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Charlotte BRYANT





Classification: Murderer
Characteristics: Parricide - Poisoner
Number of victims: 1
Date of murder: December 22, 1935
Date of arrest: February 10, 1936
Date of birth: 1904
Victim profile: Frederick Bryant, 39 (her husband)
Method of murder: Poisoning (arsenic)
Location: Dorset, England, United Kingdom
Status: Executed by hanging at Exeter Prison on July 15, 1936

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Bryant, Charlotte

Charlotte McHugh was illiterate and a very promiscuous young lady. She met Frederick Bryant in Ireland during the early 1920s while he was serving in the Army. Leaving Ireland they moved to Somerset and were married. He was 25 and she was 19. Over the next few years, Charlotte had five children, although it's suspected that not all of these had the same father. By 1925 they were living in a tied cottage in Over Compton, east of Yeovil, where Fred managed to get a job as a farm labourer.

Charlotte was not a good housewife and she neglected her family while she went in search of any extra-marital pleasures that might be available. Her husband found it easier to ignore his wife's nymphomania and did not even object when she brought men to the house to share her bed.

One of her numerous lovers was a horse-dealer of gypsy origin named Leonard Parsons. He started lodging in the Bryant house sometime in 1933. Parsons did not lodge on a regular basis as his occupation often required him to travel. He was himself a married man with four children.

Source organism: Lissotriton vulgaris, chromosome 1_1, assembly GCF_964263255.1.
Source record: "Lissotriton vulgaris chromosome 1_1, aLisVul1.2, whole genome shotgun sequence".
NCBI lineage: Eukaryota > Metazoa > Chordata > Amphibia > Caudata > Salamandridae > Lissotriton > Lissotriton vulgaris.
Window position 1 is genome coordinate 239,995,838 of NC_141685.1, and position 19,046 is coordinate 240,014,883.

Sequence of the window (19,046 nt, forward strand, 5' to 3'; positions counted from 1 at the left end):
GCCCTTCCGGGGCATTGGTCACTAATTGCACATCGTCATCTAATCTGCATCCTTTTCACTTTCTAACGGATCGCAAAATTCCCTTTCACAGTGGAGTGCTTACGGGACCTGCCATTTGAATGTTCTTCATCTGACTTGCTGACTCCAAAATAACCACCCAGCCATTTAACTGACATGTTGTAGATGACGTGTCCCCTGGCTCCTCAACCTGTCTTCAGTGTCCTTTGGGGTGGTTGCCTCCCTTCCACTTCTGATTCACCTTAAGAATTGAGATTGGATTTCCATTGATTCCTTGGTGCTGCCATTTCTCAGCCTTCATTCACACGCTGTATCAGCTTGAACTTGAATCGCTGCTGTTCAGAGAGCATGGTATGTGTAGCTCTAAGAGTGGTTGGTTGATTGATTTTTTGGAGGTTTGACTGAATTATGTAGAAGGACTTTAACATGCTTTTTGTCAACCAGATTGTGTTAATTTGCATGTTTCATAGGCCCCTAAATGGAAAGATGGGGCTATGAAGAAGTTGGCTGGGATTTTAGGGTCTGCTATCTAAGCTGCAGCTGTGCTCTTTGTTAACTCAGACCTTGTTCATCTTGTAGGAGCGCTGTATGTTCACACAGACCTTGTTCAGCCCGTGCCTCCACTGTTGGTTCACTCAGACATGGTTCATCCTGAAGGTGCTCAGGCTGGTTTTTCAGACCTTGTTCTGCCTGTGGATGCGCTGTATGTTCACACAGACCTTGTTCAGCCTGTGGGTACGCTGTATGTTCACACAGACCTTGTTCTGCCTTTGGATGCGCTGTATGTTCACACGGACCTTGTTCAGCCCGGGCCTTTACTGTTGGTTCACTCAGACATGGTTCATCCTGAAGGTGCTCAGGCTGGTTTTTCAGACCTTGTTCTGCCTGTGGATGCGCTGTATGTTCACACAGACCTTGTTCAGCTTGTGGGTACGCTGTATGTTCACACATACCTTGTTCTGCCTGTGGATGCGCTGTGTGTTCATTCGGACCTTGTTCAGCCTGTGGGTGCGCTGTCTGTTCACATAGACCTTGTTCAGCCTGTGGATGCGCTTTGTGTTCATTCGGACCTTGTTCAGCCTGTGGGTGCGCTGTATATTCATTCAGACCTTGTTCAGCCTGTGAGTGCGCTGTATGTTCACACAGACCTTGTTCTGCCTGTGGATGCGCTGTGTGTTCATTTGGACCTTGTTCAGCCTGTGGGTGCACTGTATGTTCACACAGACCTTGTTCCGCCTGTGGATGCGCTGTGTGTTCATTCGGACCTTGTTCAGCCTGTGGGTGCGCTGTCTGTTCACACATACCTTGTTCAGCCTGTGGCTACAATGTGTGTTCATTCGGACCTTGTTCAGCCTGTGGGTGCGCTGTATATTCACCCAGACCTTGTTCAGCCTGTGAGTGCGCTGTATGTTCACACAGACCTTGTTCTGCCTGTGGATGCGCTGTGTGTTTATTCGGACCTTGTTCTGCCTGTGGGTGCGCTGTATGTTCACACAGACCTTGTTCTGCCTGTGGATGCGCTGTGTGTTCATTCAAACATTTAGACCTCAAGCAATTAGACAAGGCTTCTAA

Charlotte, however, was in love with him and decided that she would rather have him as her husband. Charlotte was not very discreet and early in 1934 Fred was sacked, possibly because of the gossip surrounding his wife. They moved to Coombe, near Sherbourne, in Dorset. In May 1935 Frederick was taken ill with stomach pains. The doctor was called and he said that Frederick was suffering from gastro-enteritis and that he would recover within a few days, he did but then fell ill again on the 11 December, again recovering within a few days.

On 22nd December he was taken violently ill again and this time he died. His body was examined and four grains of arsenic was discovered.

When the police searched the house they found a tin that had contained arsenical weedkiller amongst rubbish at the back of the house and traces of arsenic were found on shelves in the house and in one of Charlotte's coat pockets.

Charlotte was arrested on 10th February 1936 and charged with the murder of her husband. Her trial was opened at Dorset Assizes, Dorchester in front of Mr Justice Macnaghten, on Wednesday 27th May 1936 with Charlotte seemingly unable to follow the proceedings. She protested that she had been on very good terms with her husband but witnesses were to refute this. On Saturday 30th May 1936 she was found guilty and sentenced to hang. She was executed at Exeter Prison on Wednesday 15th July 1936 by Tom Pierrepoint. She was thirty-three years old.


Charlotte Bryant

Charlotte McHugh, born in Londonderry in 1904, was illiterate and promiscuous. She met Frederick Bryant in Ireland during the early 1920s when he was serving as a military policeman in the British Army. They moved to Somerset and were married. He was twenty-five, she nineteen.

Over the next few years, Charlotte produced five children, though it is not known how many of these were fathered by Frederick. In 1925 they had moved to a tied cottage in Over Compton, east of Yeovil, after Fred obtained a job as a farm labourer. Charlotte was a slovenly woman who neglected her family while she went in pursuit of any extra-marital pleasures that might be available. Her husband ignored his wife's nymphomania and did not even object when she brought men to the house to share her bed.

One of her numerous lovers was a crude, unwashed peddler and horse-dealer of gypsy origin named Leonard Parsons. He started lodging in the Bryant house sometime in 1933. Parsons did not lodge on a regular basis as his occupation required him to roam, sometimes even as far as his 'wife', Prescilla Loveridge, the mother of his four children. Charlotte, however, was besotted with him and decided that she preferred him to her husband.